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US Hegemony over Korean Peninsula Challenged by North Korea, and by New South Korean President

Washington can only delay, but not halt North Korea's self-defense advances

 

UPDATE: Massive weekly candlelight demonstrations that began last fall on Oct. 29 and that brought an incredible 2.3 million into the streets of central Seoul on Dec. 3 have been transforming South Korea's politics and society, pressuring the National Assembly to impeach and oust the corrupt President Park Geun-hye and now bringing about the election of a peace candidate from the Democratic Party of Korea (DPK), Moon Jae-in.

Moon’s election is a historic moment pregnant with new opportunities.

A human rights lawyer and former student activist, Moon is calling for an end to threats by the US against North Korea and for the adoption of a policy of friendship and peaceful negotiation with the north.

His biggest challenge though will be ending the subservient colonial-status that lies at the heart of the US-South Korea relationship, dating back to the US military occupation of South Korea that began in 1945 with the end of World War II.

Many Americans may know that the Korean War never really ended, and that rather, with the armies of China and the US and their respective North and South Korean “allies” having battled to a stalemate at roughly where the border was at the start of the war, an armistice was signed. What Americans don’t know is that since the Korean War began, ostensibly under the authority of a United Nations Security Council resolution, the US, under the facade of calling itself the “UN Command,” has continued to exercise full and unfettered control over the armed forces of the Republic of Korea.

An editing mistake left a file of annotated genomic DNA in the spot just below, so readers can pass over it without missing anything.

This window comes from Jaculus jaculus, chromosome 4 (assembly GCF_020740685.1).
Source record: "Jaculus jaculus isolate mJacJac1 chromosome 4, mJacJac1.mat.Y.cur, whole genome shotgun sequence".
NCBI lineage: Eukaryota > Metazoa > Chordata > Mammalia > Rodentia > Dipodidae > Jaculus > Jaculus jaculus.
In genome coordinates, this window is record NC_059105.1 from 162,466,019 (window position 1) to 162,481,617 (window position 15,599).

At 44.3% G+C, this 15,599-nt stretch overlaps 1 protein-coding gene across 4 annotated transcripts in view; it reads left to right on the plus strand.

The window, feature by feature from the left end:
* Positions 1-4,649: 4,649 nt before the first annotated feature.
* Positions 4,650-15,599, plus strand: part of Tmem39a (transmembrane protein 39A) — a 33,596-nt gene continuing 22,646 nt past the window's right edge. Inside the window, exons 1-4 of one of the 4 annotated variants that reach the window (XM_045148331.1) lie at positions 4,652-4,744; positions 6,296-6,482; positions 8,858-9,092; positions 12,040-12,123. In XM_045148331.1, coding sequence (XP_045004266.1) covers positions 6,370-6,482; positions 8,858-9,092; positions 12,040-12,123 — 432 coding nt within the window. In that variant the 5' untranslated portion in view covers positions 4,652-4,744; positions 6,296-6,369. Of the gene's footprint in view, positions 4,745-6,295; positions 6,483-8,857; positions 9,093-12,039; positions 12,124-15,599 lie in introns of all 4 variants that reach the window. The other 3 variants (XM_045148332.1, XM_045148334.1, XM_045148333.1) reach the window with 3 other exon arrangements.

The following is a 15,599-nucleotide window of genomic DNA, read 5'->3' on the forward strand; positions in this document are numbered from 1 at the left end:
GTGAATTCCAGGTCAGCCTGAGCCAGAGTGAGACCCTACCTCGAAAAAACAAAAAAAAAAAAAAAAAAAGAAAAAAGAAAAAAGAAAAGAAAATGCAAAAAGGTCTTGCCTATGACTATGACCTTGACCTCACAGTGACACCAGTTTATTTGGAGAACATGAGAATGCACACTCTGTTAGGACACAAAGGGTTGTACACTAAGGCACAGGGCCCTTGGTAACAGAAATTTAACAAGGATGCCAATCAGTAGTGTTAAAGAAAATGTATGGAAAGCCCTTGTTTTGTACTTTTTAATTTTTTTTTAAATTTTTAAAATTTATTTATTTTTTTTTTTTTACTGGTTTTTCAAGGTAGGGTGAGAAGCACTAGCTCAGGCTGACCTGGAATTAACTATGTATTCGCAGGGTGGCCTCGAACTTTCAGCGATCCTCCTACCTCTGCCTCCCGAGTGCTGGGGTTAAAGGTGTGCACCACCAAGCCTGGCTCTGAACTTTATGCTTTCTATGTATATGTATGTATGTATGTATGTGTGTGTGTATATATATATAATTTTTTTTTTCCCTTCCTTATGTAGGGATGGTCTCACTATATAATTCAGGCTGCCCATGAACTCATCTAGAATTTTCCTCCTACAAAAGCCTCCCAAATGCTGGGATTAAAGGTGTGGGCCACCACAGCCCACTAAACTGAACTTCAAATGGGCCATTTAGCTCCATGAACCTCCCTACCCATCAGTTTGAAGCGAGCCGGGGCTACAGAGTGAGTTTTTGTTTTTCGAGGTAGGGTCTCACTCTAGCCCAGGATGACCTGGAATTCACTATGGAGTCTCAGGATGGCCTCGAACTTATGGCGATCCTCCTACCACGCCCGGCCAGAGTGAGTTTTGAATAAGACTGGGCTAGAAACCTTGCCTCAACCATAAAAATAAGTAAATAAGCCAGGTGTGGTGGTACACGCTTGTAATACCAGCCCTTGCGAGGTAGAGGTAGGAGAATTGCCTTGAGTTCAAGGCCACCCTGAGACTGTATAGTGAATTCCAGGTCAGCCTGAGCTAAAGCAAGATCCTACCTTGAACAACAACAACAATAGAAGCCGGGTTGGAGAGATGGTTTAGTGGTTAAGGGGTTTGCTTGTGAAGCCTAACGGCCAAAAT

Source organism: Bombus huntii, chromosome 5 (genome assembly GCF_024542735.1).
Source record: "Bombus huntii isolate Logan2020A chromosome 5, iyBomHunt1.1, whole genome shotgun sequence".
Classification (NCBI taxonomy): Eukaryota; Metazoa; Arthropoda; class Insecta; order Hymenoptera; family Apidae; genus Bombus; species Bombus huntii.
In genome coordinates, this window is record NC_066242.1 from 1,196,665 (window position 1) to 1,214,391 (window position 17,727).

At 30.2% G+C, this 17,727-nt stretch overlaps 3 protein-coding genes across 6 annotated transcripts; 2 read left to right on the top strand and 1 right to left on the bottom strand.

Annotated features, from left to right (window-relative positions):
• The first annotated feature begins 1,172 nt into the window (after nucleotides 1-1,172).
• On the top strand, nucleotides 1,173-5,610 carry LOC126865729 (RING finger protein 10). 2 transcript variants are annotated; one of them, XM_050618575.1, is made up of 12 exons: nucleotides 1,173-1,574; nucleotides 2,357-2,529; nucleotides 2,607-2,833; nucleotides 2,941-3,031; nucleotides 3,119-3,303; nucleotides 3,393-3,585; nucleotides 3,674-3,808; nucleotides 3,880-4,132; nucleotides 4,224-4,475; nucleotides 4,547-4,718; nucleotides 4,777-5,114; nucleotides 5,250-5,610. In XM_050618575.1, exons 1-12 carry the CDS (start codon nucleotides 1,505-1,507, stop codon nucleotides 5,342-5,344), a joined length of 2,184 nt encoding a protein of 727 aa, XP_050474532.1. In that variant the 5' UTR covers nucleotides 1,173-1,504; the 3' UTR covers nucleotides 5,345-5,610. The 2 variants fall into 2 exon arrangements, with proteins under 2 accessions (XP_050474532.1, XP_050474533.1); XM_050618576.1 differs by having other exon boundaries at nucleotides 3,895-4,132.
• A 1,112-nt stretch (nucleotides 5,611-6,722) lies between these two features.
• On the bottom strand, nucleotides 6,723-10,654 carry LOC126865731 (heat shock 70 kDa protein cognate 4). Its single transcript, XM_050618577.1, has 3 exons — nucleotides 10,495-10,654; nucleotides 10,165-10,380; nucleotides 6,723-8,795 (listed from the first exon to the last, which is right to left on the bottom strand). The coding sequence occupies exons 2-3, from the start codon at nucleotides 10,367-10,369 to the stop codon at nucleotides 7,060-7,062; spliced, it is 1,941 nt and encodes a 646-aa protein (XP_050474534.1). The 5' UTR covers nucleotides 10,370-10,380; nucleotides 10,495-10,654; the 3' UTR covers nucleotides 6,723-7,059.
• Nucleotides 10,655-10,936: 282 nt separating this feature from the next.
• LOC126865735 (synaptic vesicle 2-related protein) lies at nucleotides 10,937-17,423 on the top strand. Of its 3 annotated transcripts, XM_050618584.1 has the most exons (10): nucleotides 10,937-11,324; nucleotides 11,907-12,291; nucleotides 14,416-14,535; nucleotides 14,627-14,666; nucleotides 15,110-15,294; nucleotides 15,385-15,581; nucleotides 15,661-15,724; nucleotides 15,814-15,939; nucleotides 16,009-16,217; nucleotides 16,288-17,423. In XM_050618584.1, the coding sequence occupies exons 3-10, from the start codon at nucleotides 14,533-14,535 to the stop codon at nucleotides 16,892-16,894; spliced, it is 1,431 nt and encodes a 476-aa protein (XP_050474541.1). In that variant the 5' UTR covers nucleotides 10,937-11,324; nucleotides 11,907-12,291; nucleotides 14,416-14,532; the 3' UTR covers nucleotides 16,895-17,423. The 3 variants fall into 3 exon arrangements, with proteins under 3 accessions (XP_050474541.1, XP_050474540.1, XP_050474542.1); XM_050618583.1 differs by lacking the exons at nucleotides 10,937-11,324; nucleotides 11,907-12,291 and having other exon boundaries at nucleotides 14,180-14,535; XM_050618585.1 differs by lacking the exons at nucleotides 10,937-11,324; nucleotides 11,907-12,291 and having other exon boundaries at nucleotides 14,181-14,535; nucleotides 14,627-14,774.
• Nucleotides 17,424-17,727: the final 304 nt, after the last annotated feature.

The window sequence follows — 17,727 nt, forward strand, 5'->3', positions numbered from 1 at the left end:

This unprecedented situation even led a prominent US commander, the late Gen. Richard G. Stilwell, to call the relationship "the most remarkable concession of sovereignty in the entire world." Gen. Stilwell went on to note that relying upon a twisted interpretation of the UN resolution that authorized war against North Korea, the US has asserted that it has full authority, acting supposedly in South Korea’s interest, even to use nuclear weapons against the North.

An attempt was made by an earlier peace-advocating candidate from the DPK elected to the presidency to eliminate the U.N. Command but it was rejected on June 24 1994 because the US simply would not allow it. The Security Council, under US influence, merely "recommended" the creation of a unified command, specifying that "it be under the authority of the United States" -- a meaningless change in phraseology. Technically, in 1994 the South Korean government was granted control over its military during peace time, but the US would retain control over the country’s military during any time of conflict with the North. That situation is projected to remain in force into some unspecified time in the 2020s.

Thus, the US alone, 67 years after the start of the Korean War, still claims the authority to "decide on the continued existence or the dissolution of the United Nations Command."



story | by Dr. Radut